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The Unfortunate Story of "Sidecar Sustainability"

January 12, 2018

 Image credit: Ural website


Had a conversation with a Chief Operations Officer of a potential client today who said something very interesting. We have been to their manufacturing facility. They have visited us. We have been in discussions for over year, looking to where we can add the most value. They have hired their first global director of sustainability and have begun some important early stage work in water, energy, and waste.


"I don't think we need help in sustainability right now.  But we could use assistance in supply chain management."


And this branched into a great discussion of their needs in inventory management, fulfillment, procurement and scheduling optimization. I could tell this was a major priority and source of concern.  And Smeal is always in the top five globally in supply chain education so this is like slow-pitch softball for us.


No problem, I said. I will be sending him information about our world-class supply chain program and Center for Supply Chain Research (CSCR).  But that wasn't what really got my attention...


Getting Beyond "Sidecar Sustainability"

What is fascinating to me is embedded in his thinking is that sustainability is separate from supply chain management.  I see this all the time.  I know many of us working in sustainability have this experience.  If pressed, I am sure he would reveal that--in his way of thinking--sustainability is separate from just about everything except saving energy, reducing waste and water conservation.  For him, and still for many, sustainability is a sideshow, not the main event. 


I call this "sidecar sustainability":  the notion that social and environmental impact is the exclusive job of facilities and operations.


For me, this is like saying, 


"Yeah, I don't think I need help with my eyesight.  But I could use your help in selecting some glasses."


The reality is that sustainability is a way of seeing all parts of business.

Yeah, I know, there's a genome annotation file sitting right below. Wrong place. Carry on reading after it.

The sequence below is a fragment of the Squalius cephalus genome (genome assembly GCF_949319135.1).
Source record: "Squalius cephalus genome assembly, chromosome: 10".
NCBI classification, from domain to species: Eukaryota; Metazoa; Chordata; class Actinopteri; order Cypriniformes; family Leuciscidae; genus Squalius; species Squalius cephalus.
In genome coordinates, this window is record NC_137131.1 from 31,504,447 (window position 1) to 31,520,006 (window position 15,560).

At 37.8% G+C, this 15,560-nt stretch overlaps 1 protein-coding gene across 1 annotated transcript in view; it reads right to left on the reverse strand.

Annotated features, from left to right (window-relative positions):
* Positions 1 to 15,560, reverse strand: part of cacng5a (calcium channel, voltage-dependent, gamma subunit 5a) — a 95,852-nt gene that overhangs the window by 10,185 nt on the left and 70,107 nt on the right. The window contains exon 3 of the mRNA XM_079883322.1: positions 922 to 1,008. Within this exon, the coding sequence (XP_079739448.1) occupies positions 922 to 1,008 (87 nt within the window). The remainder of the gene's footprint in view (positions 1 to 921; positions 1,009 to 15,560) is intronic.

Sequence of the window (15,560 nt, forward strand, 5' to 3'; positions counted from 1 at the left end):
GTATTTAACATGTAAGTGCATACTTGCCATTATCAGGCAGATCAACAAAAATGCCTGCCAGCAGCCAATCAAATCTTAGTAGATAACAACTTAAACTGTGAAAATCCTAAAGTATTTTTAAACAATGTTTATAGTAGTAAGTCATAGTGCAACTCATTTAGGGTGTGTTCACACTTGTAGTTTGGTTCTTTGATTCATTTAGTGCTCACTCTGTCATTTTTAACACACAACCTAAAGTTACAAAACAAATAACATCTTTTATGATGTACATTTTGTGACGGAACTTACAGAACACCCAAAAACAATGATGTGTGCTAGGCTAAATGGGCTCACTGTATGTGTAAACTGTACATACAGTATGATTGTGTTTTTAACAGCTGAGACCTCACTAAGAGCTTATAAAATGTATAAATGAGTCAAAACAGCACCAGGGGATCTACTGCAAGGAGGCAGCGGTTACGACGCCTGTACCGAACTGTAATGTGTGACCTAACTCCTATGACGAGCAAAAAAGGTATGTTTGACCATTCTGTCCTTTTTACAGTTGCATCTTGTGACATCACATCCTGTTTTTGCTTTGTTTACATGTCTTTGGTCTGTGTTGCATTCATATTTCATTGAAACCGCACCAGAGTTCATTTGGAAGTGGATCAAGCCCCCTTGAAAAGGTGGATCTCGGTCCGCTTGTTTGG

Sustainability sharpens the precision of all the business tools in the shed.  Sustainability is like the salt that makes the flavors of all business functions come alive.  I remember visiting Interface, the carpet company well-known for their leadership in closed-loop supply chain innovations and sustainable business.  Penn State was trying to select a supplier of carpet and we visited every eligible supplier.  At Interface, sustainability was braided into everything and everyone we spoke to had a sophisticated understanding of the concept.  It wasn't a part of their business; it was their business.  And it still is.


Other companies we visited were different. When sustainability issues came up, everyone would look to the "sustainability person" to answer the question.


Hard to define? So is everything else that matters.

And this has been a challenge since the beginning.  Herman Daly, the

 former World Bank economist and renowned author of Beyond Growth among other books, noted in the 1990s that sustainable development can be difficult to define.



Herman Daly (Image credit: Club of Rome)


"Some would like to abandon the concept of sustainable development altogether, arguing that it adds nothing to standard economics and is too vague to ever be useful." (Daly, 1996, Beyond Growth)


Daly goes on to argue that most important concepts don't conform easily to "analytically precise definition"--consider leadership, justice, love, quality, ethics, for example.  Important concepts, like sustainability, are what he calls "dialectical" not purely analytic.  The difference is helpful for us to consider.

  • Analytic concepts are black and white; they have no overlap, no contradictions or messy paradoxes